Boston, Los Angeles, San Francisco and Washington are the cities still in the running for a possible U.S. bid to host the 2024 Summer Olympics.
The U.S. Olympic Committee announced the U.S. finalist cities Friday.
"(I) look forward to working with the USOC, with my fellow mayors in Oakland, San Jose and other cities, and with people from throughout the Bay Area in this exploratory phase," San Francisco Mayor Ed Lee said in a statement.
Former Olympic swimmer Anne Cribbs of Palo Alto is part of an exploratory group considering bidding for the games.
Cribbs, who led a failed Bay Area bid for the 2012 Olympics, said in an email that discussions are "very preliminary."
She added that others involved include the Giants' Larry Baer, WestBridge Ventures' Steve Strandberg of San Francisco and Lee.
San Jose officials said they would be delighted to host events at their venues, such as the SAP Center, but the city does not have any money to help.
The 49ers have not been approached about hosting any events at Levi's Stadium, which opens in August in Santa Clara.
Los Angeles hosted the 1932 and 1984 Olympics. The other three cities would be first-time hosts.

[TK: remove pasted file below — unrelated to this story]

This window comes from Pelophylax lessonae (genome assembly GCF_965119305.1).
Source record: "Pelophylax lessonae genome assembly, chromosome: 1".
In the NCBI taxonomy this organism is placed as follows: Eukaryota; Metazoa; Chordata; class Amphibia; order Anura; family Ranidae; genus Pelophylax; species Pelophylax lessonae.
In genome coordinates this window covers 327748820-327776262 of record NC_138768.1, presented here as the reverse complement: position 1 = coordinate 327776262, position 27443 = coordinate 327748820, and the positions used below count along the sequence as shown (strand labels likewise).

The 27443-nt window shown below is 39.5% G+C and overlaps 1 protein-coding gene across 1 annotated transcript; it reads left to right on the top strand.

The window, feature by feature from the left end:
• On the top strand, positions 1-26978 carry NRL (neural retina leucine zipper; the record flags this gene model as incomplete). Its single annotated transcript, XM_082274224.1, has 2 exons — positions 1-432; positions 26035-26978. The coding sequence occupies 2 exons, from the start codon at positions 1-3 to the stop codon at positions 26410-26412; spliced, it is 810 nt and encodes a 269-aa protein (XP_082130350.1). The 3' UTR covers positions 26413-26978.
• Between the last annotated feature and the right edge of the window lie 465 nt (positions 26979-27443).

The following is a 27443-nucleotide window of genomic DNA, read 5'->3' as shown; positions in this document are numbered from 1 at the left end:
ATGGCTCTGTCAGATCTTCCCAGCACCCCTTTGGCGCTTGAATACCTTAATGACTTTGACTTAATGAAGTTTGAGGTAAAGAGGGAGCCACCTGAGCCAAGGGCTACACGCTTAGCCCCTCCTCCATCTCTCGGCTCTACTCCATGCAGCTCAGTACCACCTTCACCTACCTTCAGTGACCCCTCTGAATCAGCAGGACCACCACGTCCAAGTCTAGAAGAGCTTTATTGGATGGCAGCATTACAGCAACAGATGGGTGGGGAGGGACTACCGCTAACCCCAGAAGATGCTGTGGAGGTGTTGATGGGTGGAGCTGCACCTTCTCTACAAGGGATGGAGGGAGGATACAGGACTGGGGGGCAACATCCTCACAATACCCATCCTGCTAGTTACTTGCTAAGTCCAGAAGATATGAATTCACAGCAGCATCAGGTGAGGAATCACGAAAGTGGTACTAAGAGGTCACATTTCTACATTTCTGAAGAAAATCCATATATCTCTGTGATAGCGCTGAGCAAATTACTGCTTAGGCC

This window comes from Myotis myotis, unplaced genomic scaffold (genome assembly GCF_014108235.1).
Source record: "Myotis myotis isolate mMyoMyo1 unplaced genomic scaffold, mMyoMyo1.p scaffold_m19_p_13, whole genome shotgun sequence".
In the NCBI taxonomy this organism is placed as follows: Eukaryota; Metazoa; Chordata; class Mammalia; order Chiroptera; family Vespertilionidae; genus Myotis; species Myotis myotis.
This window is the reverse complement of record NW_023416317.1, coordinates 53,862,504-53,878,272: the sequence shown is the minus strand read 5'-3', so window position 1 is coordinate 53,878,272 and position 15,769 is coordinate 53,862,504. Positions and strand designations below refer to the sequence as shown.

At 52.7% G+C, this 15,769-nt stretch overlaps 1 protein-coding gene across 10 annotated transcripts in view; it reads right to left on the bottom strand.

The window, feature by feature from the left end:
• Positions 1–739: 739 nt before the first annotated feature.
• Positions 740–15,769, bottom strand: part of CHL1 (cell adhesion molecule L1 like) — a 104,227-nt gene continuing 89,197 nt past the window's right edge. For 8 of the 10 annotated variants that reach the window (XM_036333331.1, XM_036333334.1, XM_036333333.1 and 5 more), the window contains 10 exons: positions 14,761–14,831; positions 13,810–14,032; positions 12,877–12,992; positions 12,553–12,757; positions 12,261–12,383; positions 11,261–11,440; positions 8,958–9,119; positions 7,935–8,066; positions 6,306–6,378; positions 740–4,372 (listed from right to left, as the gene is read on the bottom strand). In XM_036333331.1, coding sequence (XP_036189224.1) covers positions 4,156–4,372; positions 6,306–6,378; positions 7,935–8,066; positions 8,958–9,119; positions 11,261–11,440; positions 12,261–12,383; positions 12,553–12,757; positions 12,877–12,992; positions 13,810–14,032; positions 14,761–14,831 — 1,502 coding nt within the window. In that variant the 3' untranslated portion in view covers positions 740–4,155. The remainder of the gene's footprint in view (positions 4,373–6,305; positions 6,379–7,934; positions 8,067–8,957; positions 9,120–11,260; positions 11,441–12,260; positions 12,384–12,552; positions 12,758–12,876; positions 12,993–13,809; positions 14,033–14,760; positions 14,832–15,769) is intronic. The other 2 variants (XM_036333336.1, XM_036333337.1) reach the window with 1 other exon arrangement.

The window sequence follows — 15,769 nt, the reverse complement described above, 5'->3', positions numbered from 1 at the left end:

There's an arduous and expensive process facing any potential bid city before the International Olympic Committee awards the Games in 2017.
Over the next six months, the USOC will decide whether it even wants to submit a bid. The past two U.S. candidates suffered humiliating fourth-place finishes: New York for the 2012 Olympics and Chicago for the 2016 Games that went to Rio de Janeiro.
If the USOC goes ahead with the bid, the U.S. city would find itself in a spirited battle. Paris, Rome, Doha (Qatar) and Istanbul are among those that could enter the race. The IOC has also long stated a desire to bring the Olympics to Africa for the first time.
Staff writers Elliott Almond and Mike Rosenberg and the Associated Press contributed to this report.